A fire at Shuri Castle on Japan‘s southern island of Okinawa, has nearly destroyed the UNESCO World Heritage site.
Firefighters were still battling the blaze a few hours after the fire started early on Thursday and nearby residents were evacuated to safer areas, Okinawa police spokesman Ryo Kochi said.
The fire in Naha, the prefectural capital of Okinawa, started from the castle’s main structure shortly before 2:40am on Thursday (1740 GMT Wednesday).
The Shuri castle is a key part of a complex dating back to the Ryukyu Kingdom, and is believed to have been in use from about the 1400s. Most of the current structures are reconstructions based on original plans and photos of the old castle.
“All the (three) main buildings have burned down, with nothing left behind,” Daisuke Furugen, an official with the local Naha fire department, told AFP news agency.
“Efforts to extinguish the fire are continuing, with 30 fire engines and some 100 firefighters involved.”
“We have no reports of injuries,” he added.
Footage on NHK television showed the castle engulfed in flames.
“I am extremely saddened by this. I am utterly in shock,” Naha Mayor Mikiko Shiroma told reporters.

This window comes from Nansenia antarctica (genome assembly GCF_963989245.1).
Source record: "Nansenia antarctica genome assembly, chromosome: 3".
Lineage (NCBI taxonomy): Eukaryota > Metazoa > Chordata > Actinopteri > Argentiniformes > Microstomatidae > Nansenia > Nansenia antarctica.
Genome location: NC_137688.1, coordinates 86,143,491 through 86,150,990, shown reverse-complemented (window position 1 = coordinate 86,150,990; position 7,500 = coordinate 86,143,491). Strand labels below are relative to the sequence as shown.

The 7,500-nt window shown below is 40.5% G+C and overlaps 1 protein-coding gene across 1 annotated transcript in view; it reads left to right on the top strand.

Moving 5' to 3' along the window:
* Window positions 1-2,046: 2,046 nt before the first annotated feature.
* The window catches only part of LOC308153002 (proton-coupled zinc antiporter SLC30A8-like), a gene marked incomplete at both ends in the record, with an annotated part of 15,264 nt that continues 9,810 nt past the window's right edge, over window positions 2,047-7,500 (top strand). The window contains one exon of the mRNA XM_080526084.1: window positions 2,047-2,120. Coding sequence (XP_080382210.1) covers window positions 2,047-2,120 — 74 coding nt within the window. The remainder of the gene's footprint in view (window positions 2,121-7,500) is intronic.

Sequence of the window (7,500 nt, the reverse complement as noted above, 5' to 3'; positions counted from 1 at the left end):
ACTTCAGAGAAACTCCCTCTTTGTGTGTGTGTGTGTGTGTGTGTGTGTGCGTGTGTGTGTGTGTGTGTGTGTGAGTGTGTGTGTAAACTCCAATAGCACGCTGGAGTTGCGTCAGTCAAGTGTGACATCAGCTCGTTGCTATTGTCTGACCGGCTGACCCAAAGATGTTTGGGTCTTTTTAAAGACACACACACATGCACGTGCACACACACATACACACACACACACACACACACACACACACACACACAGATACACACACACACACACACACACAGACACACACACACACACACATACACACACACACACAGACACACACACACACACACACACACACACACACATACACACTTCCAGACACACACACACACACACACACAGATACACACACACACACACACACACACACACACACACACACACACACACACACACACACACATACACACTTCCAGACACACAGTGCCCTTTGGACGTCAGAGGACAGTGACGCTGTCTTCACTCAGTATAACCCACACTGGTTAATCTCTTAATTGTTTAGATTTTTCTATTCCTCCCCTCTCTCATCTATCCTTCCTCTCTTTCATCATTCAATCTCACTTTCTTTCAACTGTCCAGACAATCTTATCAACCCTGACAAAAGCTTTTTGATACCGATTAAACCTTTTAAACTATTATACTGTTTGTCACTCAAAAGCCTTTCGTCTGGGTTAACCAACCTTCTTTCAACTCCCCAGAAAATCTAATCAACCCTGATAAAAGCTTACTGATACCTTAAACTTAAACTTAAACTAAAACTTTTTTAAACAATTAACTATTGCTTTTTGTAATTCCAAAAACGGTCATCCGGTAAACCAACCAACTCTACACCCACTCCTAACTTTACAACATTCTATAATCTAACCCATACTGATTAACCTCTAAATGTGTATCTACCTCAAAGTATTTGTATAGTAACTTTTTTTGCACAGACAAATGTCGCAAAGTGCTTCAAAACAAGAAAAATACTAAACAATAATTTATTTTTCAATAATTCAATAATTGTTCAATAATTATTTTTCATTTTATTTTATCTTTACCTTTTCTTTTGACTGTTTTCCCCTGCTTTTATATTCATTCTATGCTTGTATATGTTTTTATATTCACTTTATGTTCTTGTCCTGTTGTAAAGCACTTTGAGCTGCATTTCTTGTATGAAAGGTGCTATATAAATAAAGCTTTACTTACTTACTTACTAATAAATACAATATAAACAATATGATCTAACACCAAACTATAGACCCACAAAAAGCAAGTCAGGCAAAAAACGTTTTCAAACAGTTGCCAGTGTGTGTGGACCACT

“We have lost our symbol.”
“Naha city will make our greatest possible efforts to do everything in our power” to deal with the fire and its aftermath, she pledged earlier, during an emergency meeting on the fire.
The ancient castle is a symbol of Okinawa’s cultural heritage from the time of Ryukyu Kingdom that spanned about 450 years from 1429 until 1879 when the island was annexed by Japan.
The castle is also a symbol of Okinawa’s struggle and effort to recover from World War II.
The reconstructed main hall of the Shuri castle in particular is praised as “a great monument symbolising the pride of the Ryukyu people”.
The facility’s Shurei-mon Gate, with its striking red-tiled roof, was featured on a special banknote issued in 2000 when the G8 summit was hosted in Okinawa.
And the Olympic torch relay for next year’s Tokyo Summer Games was due to pass by the site as it travels around the country in 2020.
Japan is dotted with historic castle complexes, most of which are careful reconstructions of original buildings.
Several have suffered damage from natural disasters in recent decades, including Kumamoto Castle in southern Japan, which was badly affected by a series of devastating earthquakes.
Shuri Castle was bombed by US forces during the 1945 Battle of Okinawa, during which about 200,000 lives were lost on the island, many of them civilians.
The castle was largely restored in 1992 as a national park and was designated as a UNESCO World Heritage site in 2000.
Okinawa remained under US occupation until 1972, two decades after the rest of Japan regained full independence.